Asian and Jungian Views of Ethics

Front Cover
Carl B. Becker
Greenwood Publishing Group, 1999 - 146 pages


More than fifty years ago, Tetsuhiko Uehiro looked down on the radioactive ashes of Hiroshima and dedicated his life to more ethical resolutions of human disagreements. He founded an association which attracted millions of Japanese people, to promote traditional ethics. His son, Eiji Uehiro, seeking a more universal and international basis for ethics, founded the Uehiro Foundation on Ethics and Education, which became a partner of the Carnegie Council. To commemorate the Foundation's tenth anniversary, leading scholars of Asian philosophy and Jungian psychology were brought together to find new grounds for ethics in human experience which would not depend on religious affiliation and which would apply ethics to the interpersonal and global problems of the modern world.

All the authors reach for new decision-making paradigms giving new ways of learning about morality. They suggest that our bodies, feelings, dreams, and synchronous experiences give us clues to ethics. Their scholarship illusrates that people are invisibly, inescapably interconnected with each other and with our environment. An important resource for scholars in the fields of comparative cultures, counseling and ethics, Jungian psychology, and Asian religions.

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Contents

II
1
III
9
VI
43
VII
65
IX
85
XI
113
XII
135
XIII
137
XIV
145
Copyright

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Page 14 - The oracles are dumb, No voice or hideous hum Runs through the arched roof in words deceiving Apollo from his shrine Can no more divine, With hollow shriek the steep of Delphos leaving.
Page 101 - A thing is right when it tends to preserve the integrity, stability, and beauty of the biotic community. It is wrong when it tends otherwise.
Page 15 - Me miserable! which way shall I fly Infinite wrath and infinite despair? Which way I fly is Hell; myself am Hell; 75 And, in the lowest deep, a lower deep Still threat'ning to devour me opens wide, To which the Hell I suffer seems a Heaven.
Page 96 - ... eye" of the net, and since the net itself is infinite in dimension, the jewels are infinite in number. There hang the jewels, glittering like stars of the first magnitude, a wonderful sight to behold. If we now arbitrarily select one of these jewels for inspection and look closely at it, we will discover that in its polished surface there are reflected all the other jewels in the net, infinite in number. Not only that, but each of the jewels reflected in this one jewel is also reflecting all...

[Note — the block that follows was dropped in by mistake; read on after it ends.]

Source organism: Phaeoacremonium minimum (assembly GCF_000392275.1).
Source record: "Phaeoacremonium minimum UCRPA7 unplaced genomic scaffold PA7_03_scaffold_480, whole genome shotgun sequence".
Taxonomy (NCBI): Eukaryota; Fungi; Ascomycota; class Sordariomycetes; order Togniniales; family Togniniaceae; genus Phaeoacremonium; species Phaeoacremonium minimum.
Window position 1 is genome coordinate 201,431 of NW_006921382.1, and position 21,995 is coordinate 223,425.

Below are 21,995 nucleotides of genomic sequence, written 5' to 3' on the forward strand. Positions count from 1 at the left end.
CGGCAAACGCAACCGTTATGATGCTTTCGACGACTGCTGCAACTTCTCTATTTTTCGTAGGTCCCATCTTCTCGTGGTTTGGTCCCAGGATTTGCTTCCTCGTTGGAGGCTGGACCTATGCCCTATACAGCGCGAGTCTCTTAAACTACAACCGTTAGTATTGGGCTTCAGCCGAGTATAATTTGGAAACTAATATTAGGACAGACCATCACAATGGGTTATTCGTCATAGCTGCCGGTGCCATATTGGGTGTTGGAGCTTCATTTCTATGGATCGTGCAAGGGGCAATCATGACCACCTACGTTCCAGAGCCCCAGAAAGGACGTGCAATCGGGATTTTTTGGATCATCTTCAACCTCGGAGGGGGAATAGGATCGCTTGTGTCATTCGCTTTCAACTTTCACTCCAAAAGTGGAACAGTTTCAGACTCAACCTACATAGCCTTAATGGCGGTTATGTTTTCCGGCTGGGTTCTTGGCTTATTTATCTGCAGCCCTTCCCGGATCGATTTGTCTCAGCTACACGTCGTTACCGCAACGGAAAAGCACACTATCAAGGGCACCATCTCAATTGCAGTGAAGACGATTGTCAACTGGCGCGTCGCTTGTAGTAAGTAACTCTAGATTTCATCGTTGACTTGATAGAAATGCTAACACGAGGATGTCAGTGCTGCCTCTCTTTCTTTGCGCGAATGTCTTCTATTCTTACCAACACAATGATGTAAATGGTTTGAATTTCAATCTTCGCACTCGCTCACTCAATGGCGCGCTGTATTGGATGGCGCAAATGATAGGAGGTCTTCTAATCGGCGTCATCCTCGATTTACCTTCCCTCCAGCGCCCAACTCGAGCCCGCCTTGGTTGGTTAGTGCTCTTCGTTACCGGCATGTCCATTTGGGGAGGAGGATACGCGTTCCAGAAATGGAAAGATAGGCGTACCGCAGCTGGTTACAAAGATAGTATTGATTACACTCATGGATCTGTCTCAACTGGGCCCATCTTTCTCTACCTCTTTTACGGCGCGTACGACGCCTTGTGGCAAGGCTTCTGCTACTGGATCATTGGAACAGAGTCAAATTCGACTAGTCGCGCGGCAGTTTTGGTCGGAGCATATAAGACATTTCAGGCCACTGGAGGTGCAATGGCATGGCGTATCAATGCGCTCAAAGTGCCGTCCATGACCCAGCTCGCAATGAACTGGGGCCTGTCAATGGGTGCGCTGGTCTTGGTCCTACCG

Page 101 - In short, a land ethic changes the role of Homo sapiens from conqueror of the land-community to plain member and citizen of it.
Page 93 - Right Understanding, Right Thought, Right Speech, Right Action, Right Livelihood, Right Effort, Right Mindfulness and Right Concentration.
Page 59 - A Satyagrahi obeys the laws of society intelligently and of his own free will, because he considers it to be his sacred duty to do so. It is only when a person has thus obeyed the laws of society scrupulously that he is in a position to judge as to which particular rules are good and just and which unjust and iniquitous. Only then does the right accrue to him of the civil disobedience of certain laws in well-defined circumstances.
Page 36 - Christianity for the one purpose of making the cult and the sacred myth what they once were - a drunken feast of joy where man regained the ethos and holiness of an animal. That was the beauty and purpose of classical religion, which from God knows what temporary biological needs has turned into a Misery Institute.
Page 103 - When we try to pick out anything by itself, we find it hitched to everything else in the universe.

About the author (1999)

CARL B. BECKER is Professor of Comparative Thought at Kyoto University and Research Associate at the International Research Center for Japanese Studies. A specialist in medical ethics, healing traditions, and religious experience, his earlier publications include Breaking the Circle: Death and Afterlife in Buddhism and At the Border of Death.

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